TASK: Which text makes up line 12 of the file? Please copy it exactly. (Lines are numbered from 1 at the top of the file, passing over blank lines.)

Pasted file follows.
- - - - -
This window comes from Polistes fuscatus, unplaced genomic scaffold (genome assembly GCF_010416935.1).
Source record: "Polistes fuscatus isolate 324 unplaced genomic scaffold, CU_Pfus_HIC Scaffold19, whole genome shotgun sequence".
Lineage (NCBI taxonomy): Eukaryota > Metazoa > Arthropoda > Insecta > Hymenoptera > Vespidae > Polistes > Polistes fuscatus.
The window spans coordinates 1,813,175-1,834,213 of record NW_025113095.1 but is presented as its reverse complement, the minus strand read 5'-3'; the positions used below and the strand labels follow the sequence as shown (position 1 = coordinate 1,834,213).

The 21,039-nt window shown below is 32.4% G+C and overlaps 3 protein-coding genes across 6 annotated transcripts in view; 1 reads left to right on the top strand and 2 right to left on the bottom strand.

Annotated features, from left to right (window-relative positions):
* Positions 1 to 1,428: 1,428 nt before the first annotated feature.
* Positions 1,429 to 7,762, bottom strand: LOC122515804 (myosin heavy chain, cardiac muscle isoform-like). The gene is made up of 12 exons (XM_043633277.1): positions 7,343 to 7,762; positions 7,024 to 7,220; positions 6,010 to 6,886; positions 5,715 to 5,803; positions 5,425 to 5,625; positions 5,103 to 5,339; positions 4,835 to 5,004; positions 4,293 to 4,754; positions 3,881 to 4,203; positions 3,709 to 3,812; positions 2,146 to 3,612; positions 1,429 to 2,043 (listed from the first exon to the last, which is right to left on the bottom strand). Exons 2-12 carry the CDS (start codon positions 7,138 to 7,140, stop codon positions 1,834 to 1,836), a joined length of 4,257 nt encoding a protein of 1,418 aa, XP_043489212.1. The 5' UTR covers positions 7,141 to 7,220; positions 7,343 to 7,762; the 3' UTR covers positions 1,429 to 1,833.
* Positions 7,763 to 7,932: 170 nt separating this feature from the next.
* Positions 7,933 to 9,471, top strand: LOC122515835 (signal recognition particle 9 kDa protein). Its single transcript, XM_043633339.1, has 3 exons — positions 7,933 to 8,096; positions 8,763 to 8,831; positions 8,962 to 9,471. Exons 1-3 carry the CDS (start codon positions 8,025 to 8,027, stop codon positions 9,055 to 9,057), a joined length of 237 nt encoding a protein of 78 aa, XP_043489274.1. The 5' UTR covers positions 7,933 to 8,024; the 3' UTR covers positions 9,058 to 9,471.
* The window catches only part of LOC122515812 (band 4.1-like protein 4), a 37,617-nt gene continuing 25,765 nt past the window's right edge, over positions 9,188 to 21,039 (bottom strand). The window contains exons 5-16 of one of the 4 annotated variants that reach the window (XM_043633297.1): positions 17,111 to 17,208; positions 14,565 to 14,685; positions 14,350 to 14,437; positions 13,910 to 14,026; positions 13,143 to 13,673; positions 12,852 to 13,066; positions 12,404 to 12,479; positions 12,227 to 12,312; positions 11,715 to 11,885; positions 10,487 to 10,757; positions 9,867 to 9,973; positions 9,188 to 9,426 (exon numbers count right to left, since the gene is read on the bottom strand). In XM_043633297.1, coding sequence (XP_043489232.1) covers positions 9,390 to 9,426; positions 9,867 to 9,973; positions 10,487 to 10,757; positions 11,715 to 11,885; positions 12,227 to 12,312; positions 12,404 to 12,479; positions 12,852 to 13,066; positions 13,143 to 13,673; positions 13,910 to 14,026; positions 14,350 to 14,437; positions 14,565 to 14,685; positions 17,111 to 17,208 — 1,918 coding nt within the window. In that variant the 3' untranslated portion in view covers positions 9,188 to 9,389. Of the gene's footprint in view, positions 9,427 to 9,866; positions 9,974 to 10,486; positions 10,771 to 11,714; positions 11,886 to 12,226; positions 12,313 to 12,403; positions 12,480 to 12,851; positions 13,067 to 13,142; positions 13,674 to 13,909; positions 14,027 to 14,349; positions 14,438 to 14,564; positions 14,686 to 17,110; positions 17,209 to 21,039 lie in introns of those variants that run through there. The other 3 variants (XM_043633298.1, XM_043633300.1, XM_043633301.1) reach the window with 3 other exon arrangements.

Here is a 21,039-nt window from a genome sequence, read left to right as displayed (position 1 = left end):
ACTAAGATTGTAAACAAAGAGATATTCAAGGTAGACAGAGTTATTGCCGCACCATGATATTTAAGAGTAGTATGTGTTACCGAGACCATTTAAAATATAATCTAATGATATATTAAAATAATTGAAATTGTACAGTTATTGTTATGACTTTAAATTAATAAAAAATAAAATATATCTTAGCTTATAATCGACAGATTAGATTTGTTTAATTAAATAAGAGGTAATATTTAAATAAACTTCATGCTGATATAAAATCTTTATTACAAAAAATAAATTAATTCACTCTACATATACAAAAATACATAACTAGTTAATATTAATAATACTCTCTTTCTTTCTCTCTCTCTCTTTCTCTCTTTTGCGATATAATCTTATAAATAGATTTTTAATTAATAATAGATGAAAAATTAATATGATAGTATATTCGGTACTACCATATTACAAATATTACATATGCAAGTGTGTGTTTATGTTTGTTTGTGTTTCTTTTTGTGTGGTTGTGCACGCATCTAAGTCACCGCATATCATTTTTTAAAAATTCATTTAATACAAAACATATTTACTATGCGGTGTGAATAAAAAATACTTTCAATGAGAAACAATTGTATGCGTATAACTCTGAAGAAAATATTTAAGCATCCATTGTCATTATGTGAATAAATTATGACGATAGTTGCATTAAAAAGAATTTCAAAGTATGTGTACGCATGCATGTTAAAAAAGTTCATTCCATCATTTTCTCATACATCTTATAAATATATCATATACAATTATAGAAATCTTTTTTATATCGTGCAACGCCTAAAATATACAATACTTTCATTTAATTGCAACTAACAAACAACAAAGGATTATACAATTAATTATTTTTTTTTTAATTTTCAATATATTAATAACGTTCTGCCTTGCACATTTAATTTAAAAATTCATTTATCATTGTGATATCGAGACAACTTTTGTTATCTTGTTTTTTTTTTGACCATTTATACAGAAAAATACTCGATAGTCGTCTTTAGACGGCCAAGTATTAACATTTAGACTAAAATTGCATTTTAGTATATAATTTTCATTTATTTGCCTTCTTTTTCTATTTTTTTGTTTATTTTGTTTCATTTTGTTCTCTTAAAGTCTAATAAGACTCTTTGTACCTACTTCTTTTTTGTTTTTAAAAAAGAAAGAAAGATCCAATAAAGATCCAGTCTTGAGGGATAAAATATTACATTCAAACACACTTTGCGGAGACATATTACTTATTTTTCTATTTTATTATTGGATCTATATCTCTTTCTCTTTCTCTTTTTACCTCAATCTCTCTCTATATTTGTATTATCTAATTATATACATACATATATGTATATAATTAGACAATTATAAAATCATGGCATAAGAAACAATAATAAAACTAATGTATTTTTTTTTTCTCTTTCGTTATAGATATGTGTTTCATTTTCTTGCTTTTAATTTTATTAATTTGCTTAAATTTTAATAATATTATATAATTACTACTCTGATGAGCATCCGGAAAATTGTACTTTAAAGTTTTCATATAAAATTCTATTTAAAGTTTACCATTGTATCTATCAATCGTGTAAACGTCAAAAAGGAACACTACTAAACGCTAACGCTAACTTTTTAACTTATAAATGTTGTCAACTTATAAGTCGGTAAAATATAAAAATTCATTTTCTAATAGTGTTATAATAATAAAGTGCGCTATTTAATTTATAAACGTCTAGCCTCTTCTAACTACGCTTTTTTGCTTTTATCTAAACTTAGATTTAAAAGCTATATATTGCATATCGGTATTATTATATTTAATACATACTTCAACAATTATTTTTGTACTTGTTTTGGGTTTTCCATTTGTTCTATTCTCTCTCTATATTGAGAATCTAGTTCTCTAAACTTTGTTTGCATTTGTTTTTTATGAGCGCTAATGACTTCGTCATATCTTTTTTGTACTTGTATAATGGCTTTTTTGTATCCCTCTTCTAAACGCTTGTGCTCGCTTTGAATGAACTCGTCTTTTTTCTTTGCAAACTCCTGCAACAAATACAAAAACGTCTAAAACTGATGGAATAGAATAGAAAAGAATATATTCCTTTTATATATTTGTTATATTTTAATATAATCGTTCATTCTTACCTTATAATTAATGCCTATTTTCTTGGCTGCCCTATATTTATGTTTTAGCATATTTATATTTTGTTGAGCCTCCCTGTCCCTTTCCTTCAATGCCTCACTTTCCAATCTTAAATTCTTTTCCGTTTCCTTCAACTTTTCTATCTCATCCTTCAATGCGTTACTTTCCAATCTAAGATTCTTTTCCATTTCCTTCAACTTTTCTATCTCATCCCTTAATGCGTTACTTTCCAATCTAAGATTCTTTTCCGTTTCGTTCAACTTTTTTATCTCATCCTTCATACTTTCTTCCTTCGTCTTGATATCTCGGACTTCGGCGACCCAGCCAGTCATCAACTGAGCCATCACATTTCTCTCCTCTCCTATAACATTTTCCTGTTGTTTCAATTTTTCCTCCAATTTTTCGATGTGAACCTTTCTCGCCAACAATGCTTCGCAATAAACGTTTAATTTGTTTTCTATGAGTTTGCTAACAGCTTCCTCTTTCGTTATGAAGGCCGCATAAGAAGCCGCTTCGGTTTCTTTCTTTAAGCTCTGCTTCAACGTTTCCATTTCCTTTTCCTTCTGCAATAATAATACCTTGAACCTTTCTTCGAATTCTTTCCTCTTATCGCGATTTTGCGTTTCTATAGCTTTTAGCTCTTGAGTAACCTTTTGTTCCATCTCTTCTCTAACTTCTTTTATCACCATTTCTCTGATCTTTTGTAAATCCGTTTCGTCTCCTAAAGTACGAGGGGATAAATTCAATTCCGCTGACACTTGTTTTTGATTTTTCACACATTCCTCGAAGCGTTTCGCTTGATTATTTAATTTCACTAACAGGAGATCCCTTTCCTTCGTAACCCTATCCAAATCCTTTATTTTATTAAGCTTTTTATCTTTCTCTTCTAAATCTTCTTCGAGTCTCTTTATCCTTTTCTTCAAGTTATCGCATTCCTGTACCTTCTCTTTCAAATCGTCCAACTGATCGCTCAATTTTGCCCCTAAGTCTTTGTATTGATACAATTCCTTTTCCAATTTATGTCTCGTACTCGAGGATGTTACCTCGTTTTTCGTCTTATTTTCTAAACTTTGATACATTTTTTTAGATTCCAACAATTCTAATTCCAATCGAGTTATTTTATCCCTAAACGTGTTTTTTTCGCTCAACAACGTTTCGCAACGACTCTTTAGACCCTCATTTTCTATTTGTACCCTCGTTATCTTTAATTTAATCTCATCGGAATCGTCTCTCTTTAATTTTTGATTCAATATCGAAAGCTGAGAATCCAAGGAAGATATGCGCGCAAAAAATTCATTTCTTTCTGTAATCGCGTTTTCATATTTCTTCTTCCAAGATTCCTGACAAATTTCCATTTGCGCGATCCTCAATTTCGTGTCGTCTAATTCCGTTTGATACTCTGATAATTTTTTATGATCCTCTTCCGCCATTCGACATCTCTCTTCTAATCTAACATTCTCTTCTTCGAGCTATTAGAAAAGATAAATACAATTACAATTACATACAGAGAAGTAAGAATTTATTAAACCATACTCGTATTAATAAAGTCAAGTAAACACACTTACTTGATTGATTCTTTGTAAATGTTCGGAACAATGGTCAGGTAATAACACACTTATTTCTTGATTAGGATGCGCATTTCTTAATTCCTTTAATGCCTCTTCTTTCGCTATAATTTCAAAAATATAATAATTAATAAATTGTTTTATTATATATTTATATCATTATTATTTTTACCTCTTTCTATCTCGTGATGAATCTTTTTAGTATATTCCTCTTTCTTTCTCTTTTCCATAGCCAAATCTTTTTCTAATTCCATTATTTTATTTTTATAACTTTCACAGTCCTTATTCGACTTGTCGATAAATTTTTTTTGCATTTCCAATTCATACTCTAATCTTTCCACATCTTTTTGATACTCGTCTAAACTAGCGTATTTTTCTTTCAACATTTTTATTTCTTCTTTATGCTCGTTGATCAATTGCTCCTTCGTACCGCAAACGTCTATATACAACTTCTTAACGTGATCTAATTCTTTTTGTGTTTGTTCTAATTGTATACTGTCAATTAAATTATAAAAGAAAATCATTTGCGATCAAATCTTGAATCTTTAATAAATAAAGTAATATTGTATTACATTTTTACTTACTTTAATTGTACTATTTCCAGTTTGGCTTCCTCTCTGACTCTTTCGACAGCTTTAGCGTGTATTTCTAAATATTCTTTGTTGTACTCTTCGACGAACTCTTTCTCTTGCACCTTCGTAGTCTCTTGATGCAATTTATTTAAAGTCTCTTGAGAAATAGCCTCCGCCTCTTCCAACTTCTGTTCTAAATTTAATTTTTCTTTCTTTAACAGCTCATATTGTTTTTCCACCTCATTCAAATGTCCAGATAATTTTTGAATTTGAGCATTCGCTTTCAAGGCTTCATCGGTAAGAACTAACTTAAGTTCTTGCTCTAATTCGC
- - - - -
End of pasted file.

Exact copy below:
Here is a 21,039-nt window from a genome sequence, read left to right as displayed (position 1 = left end):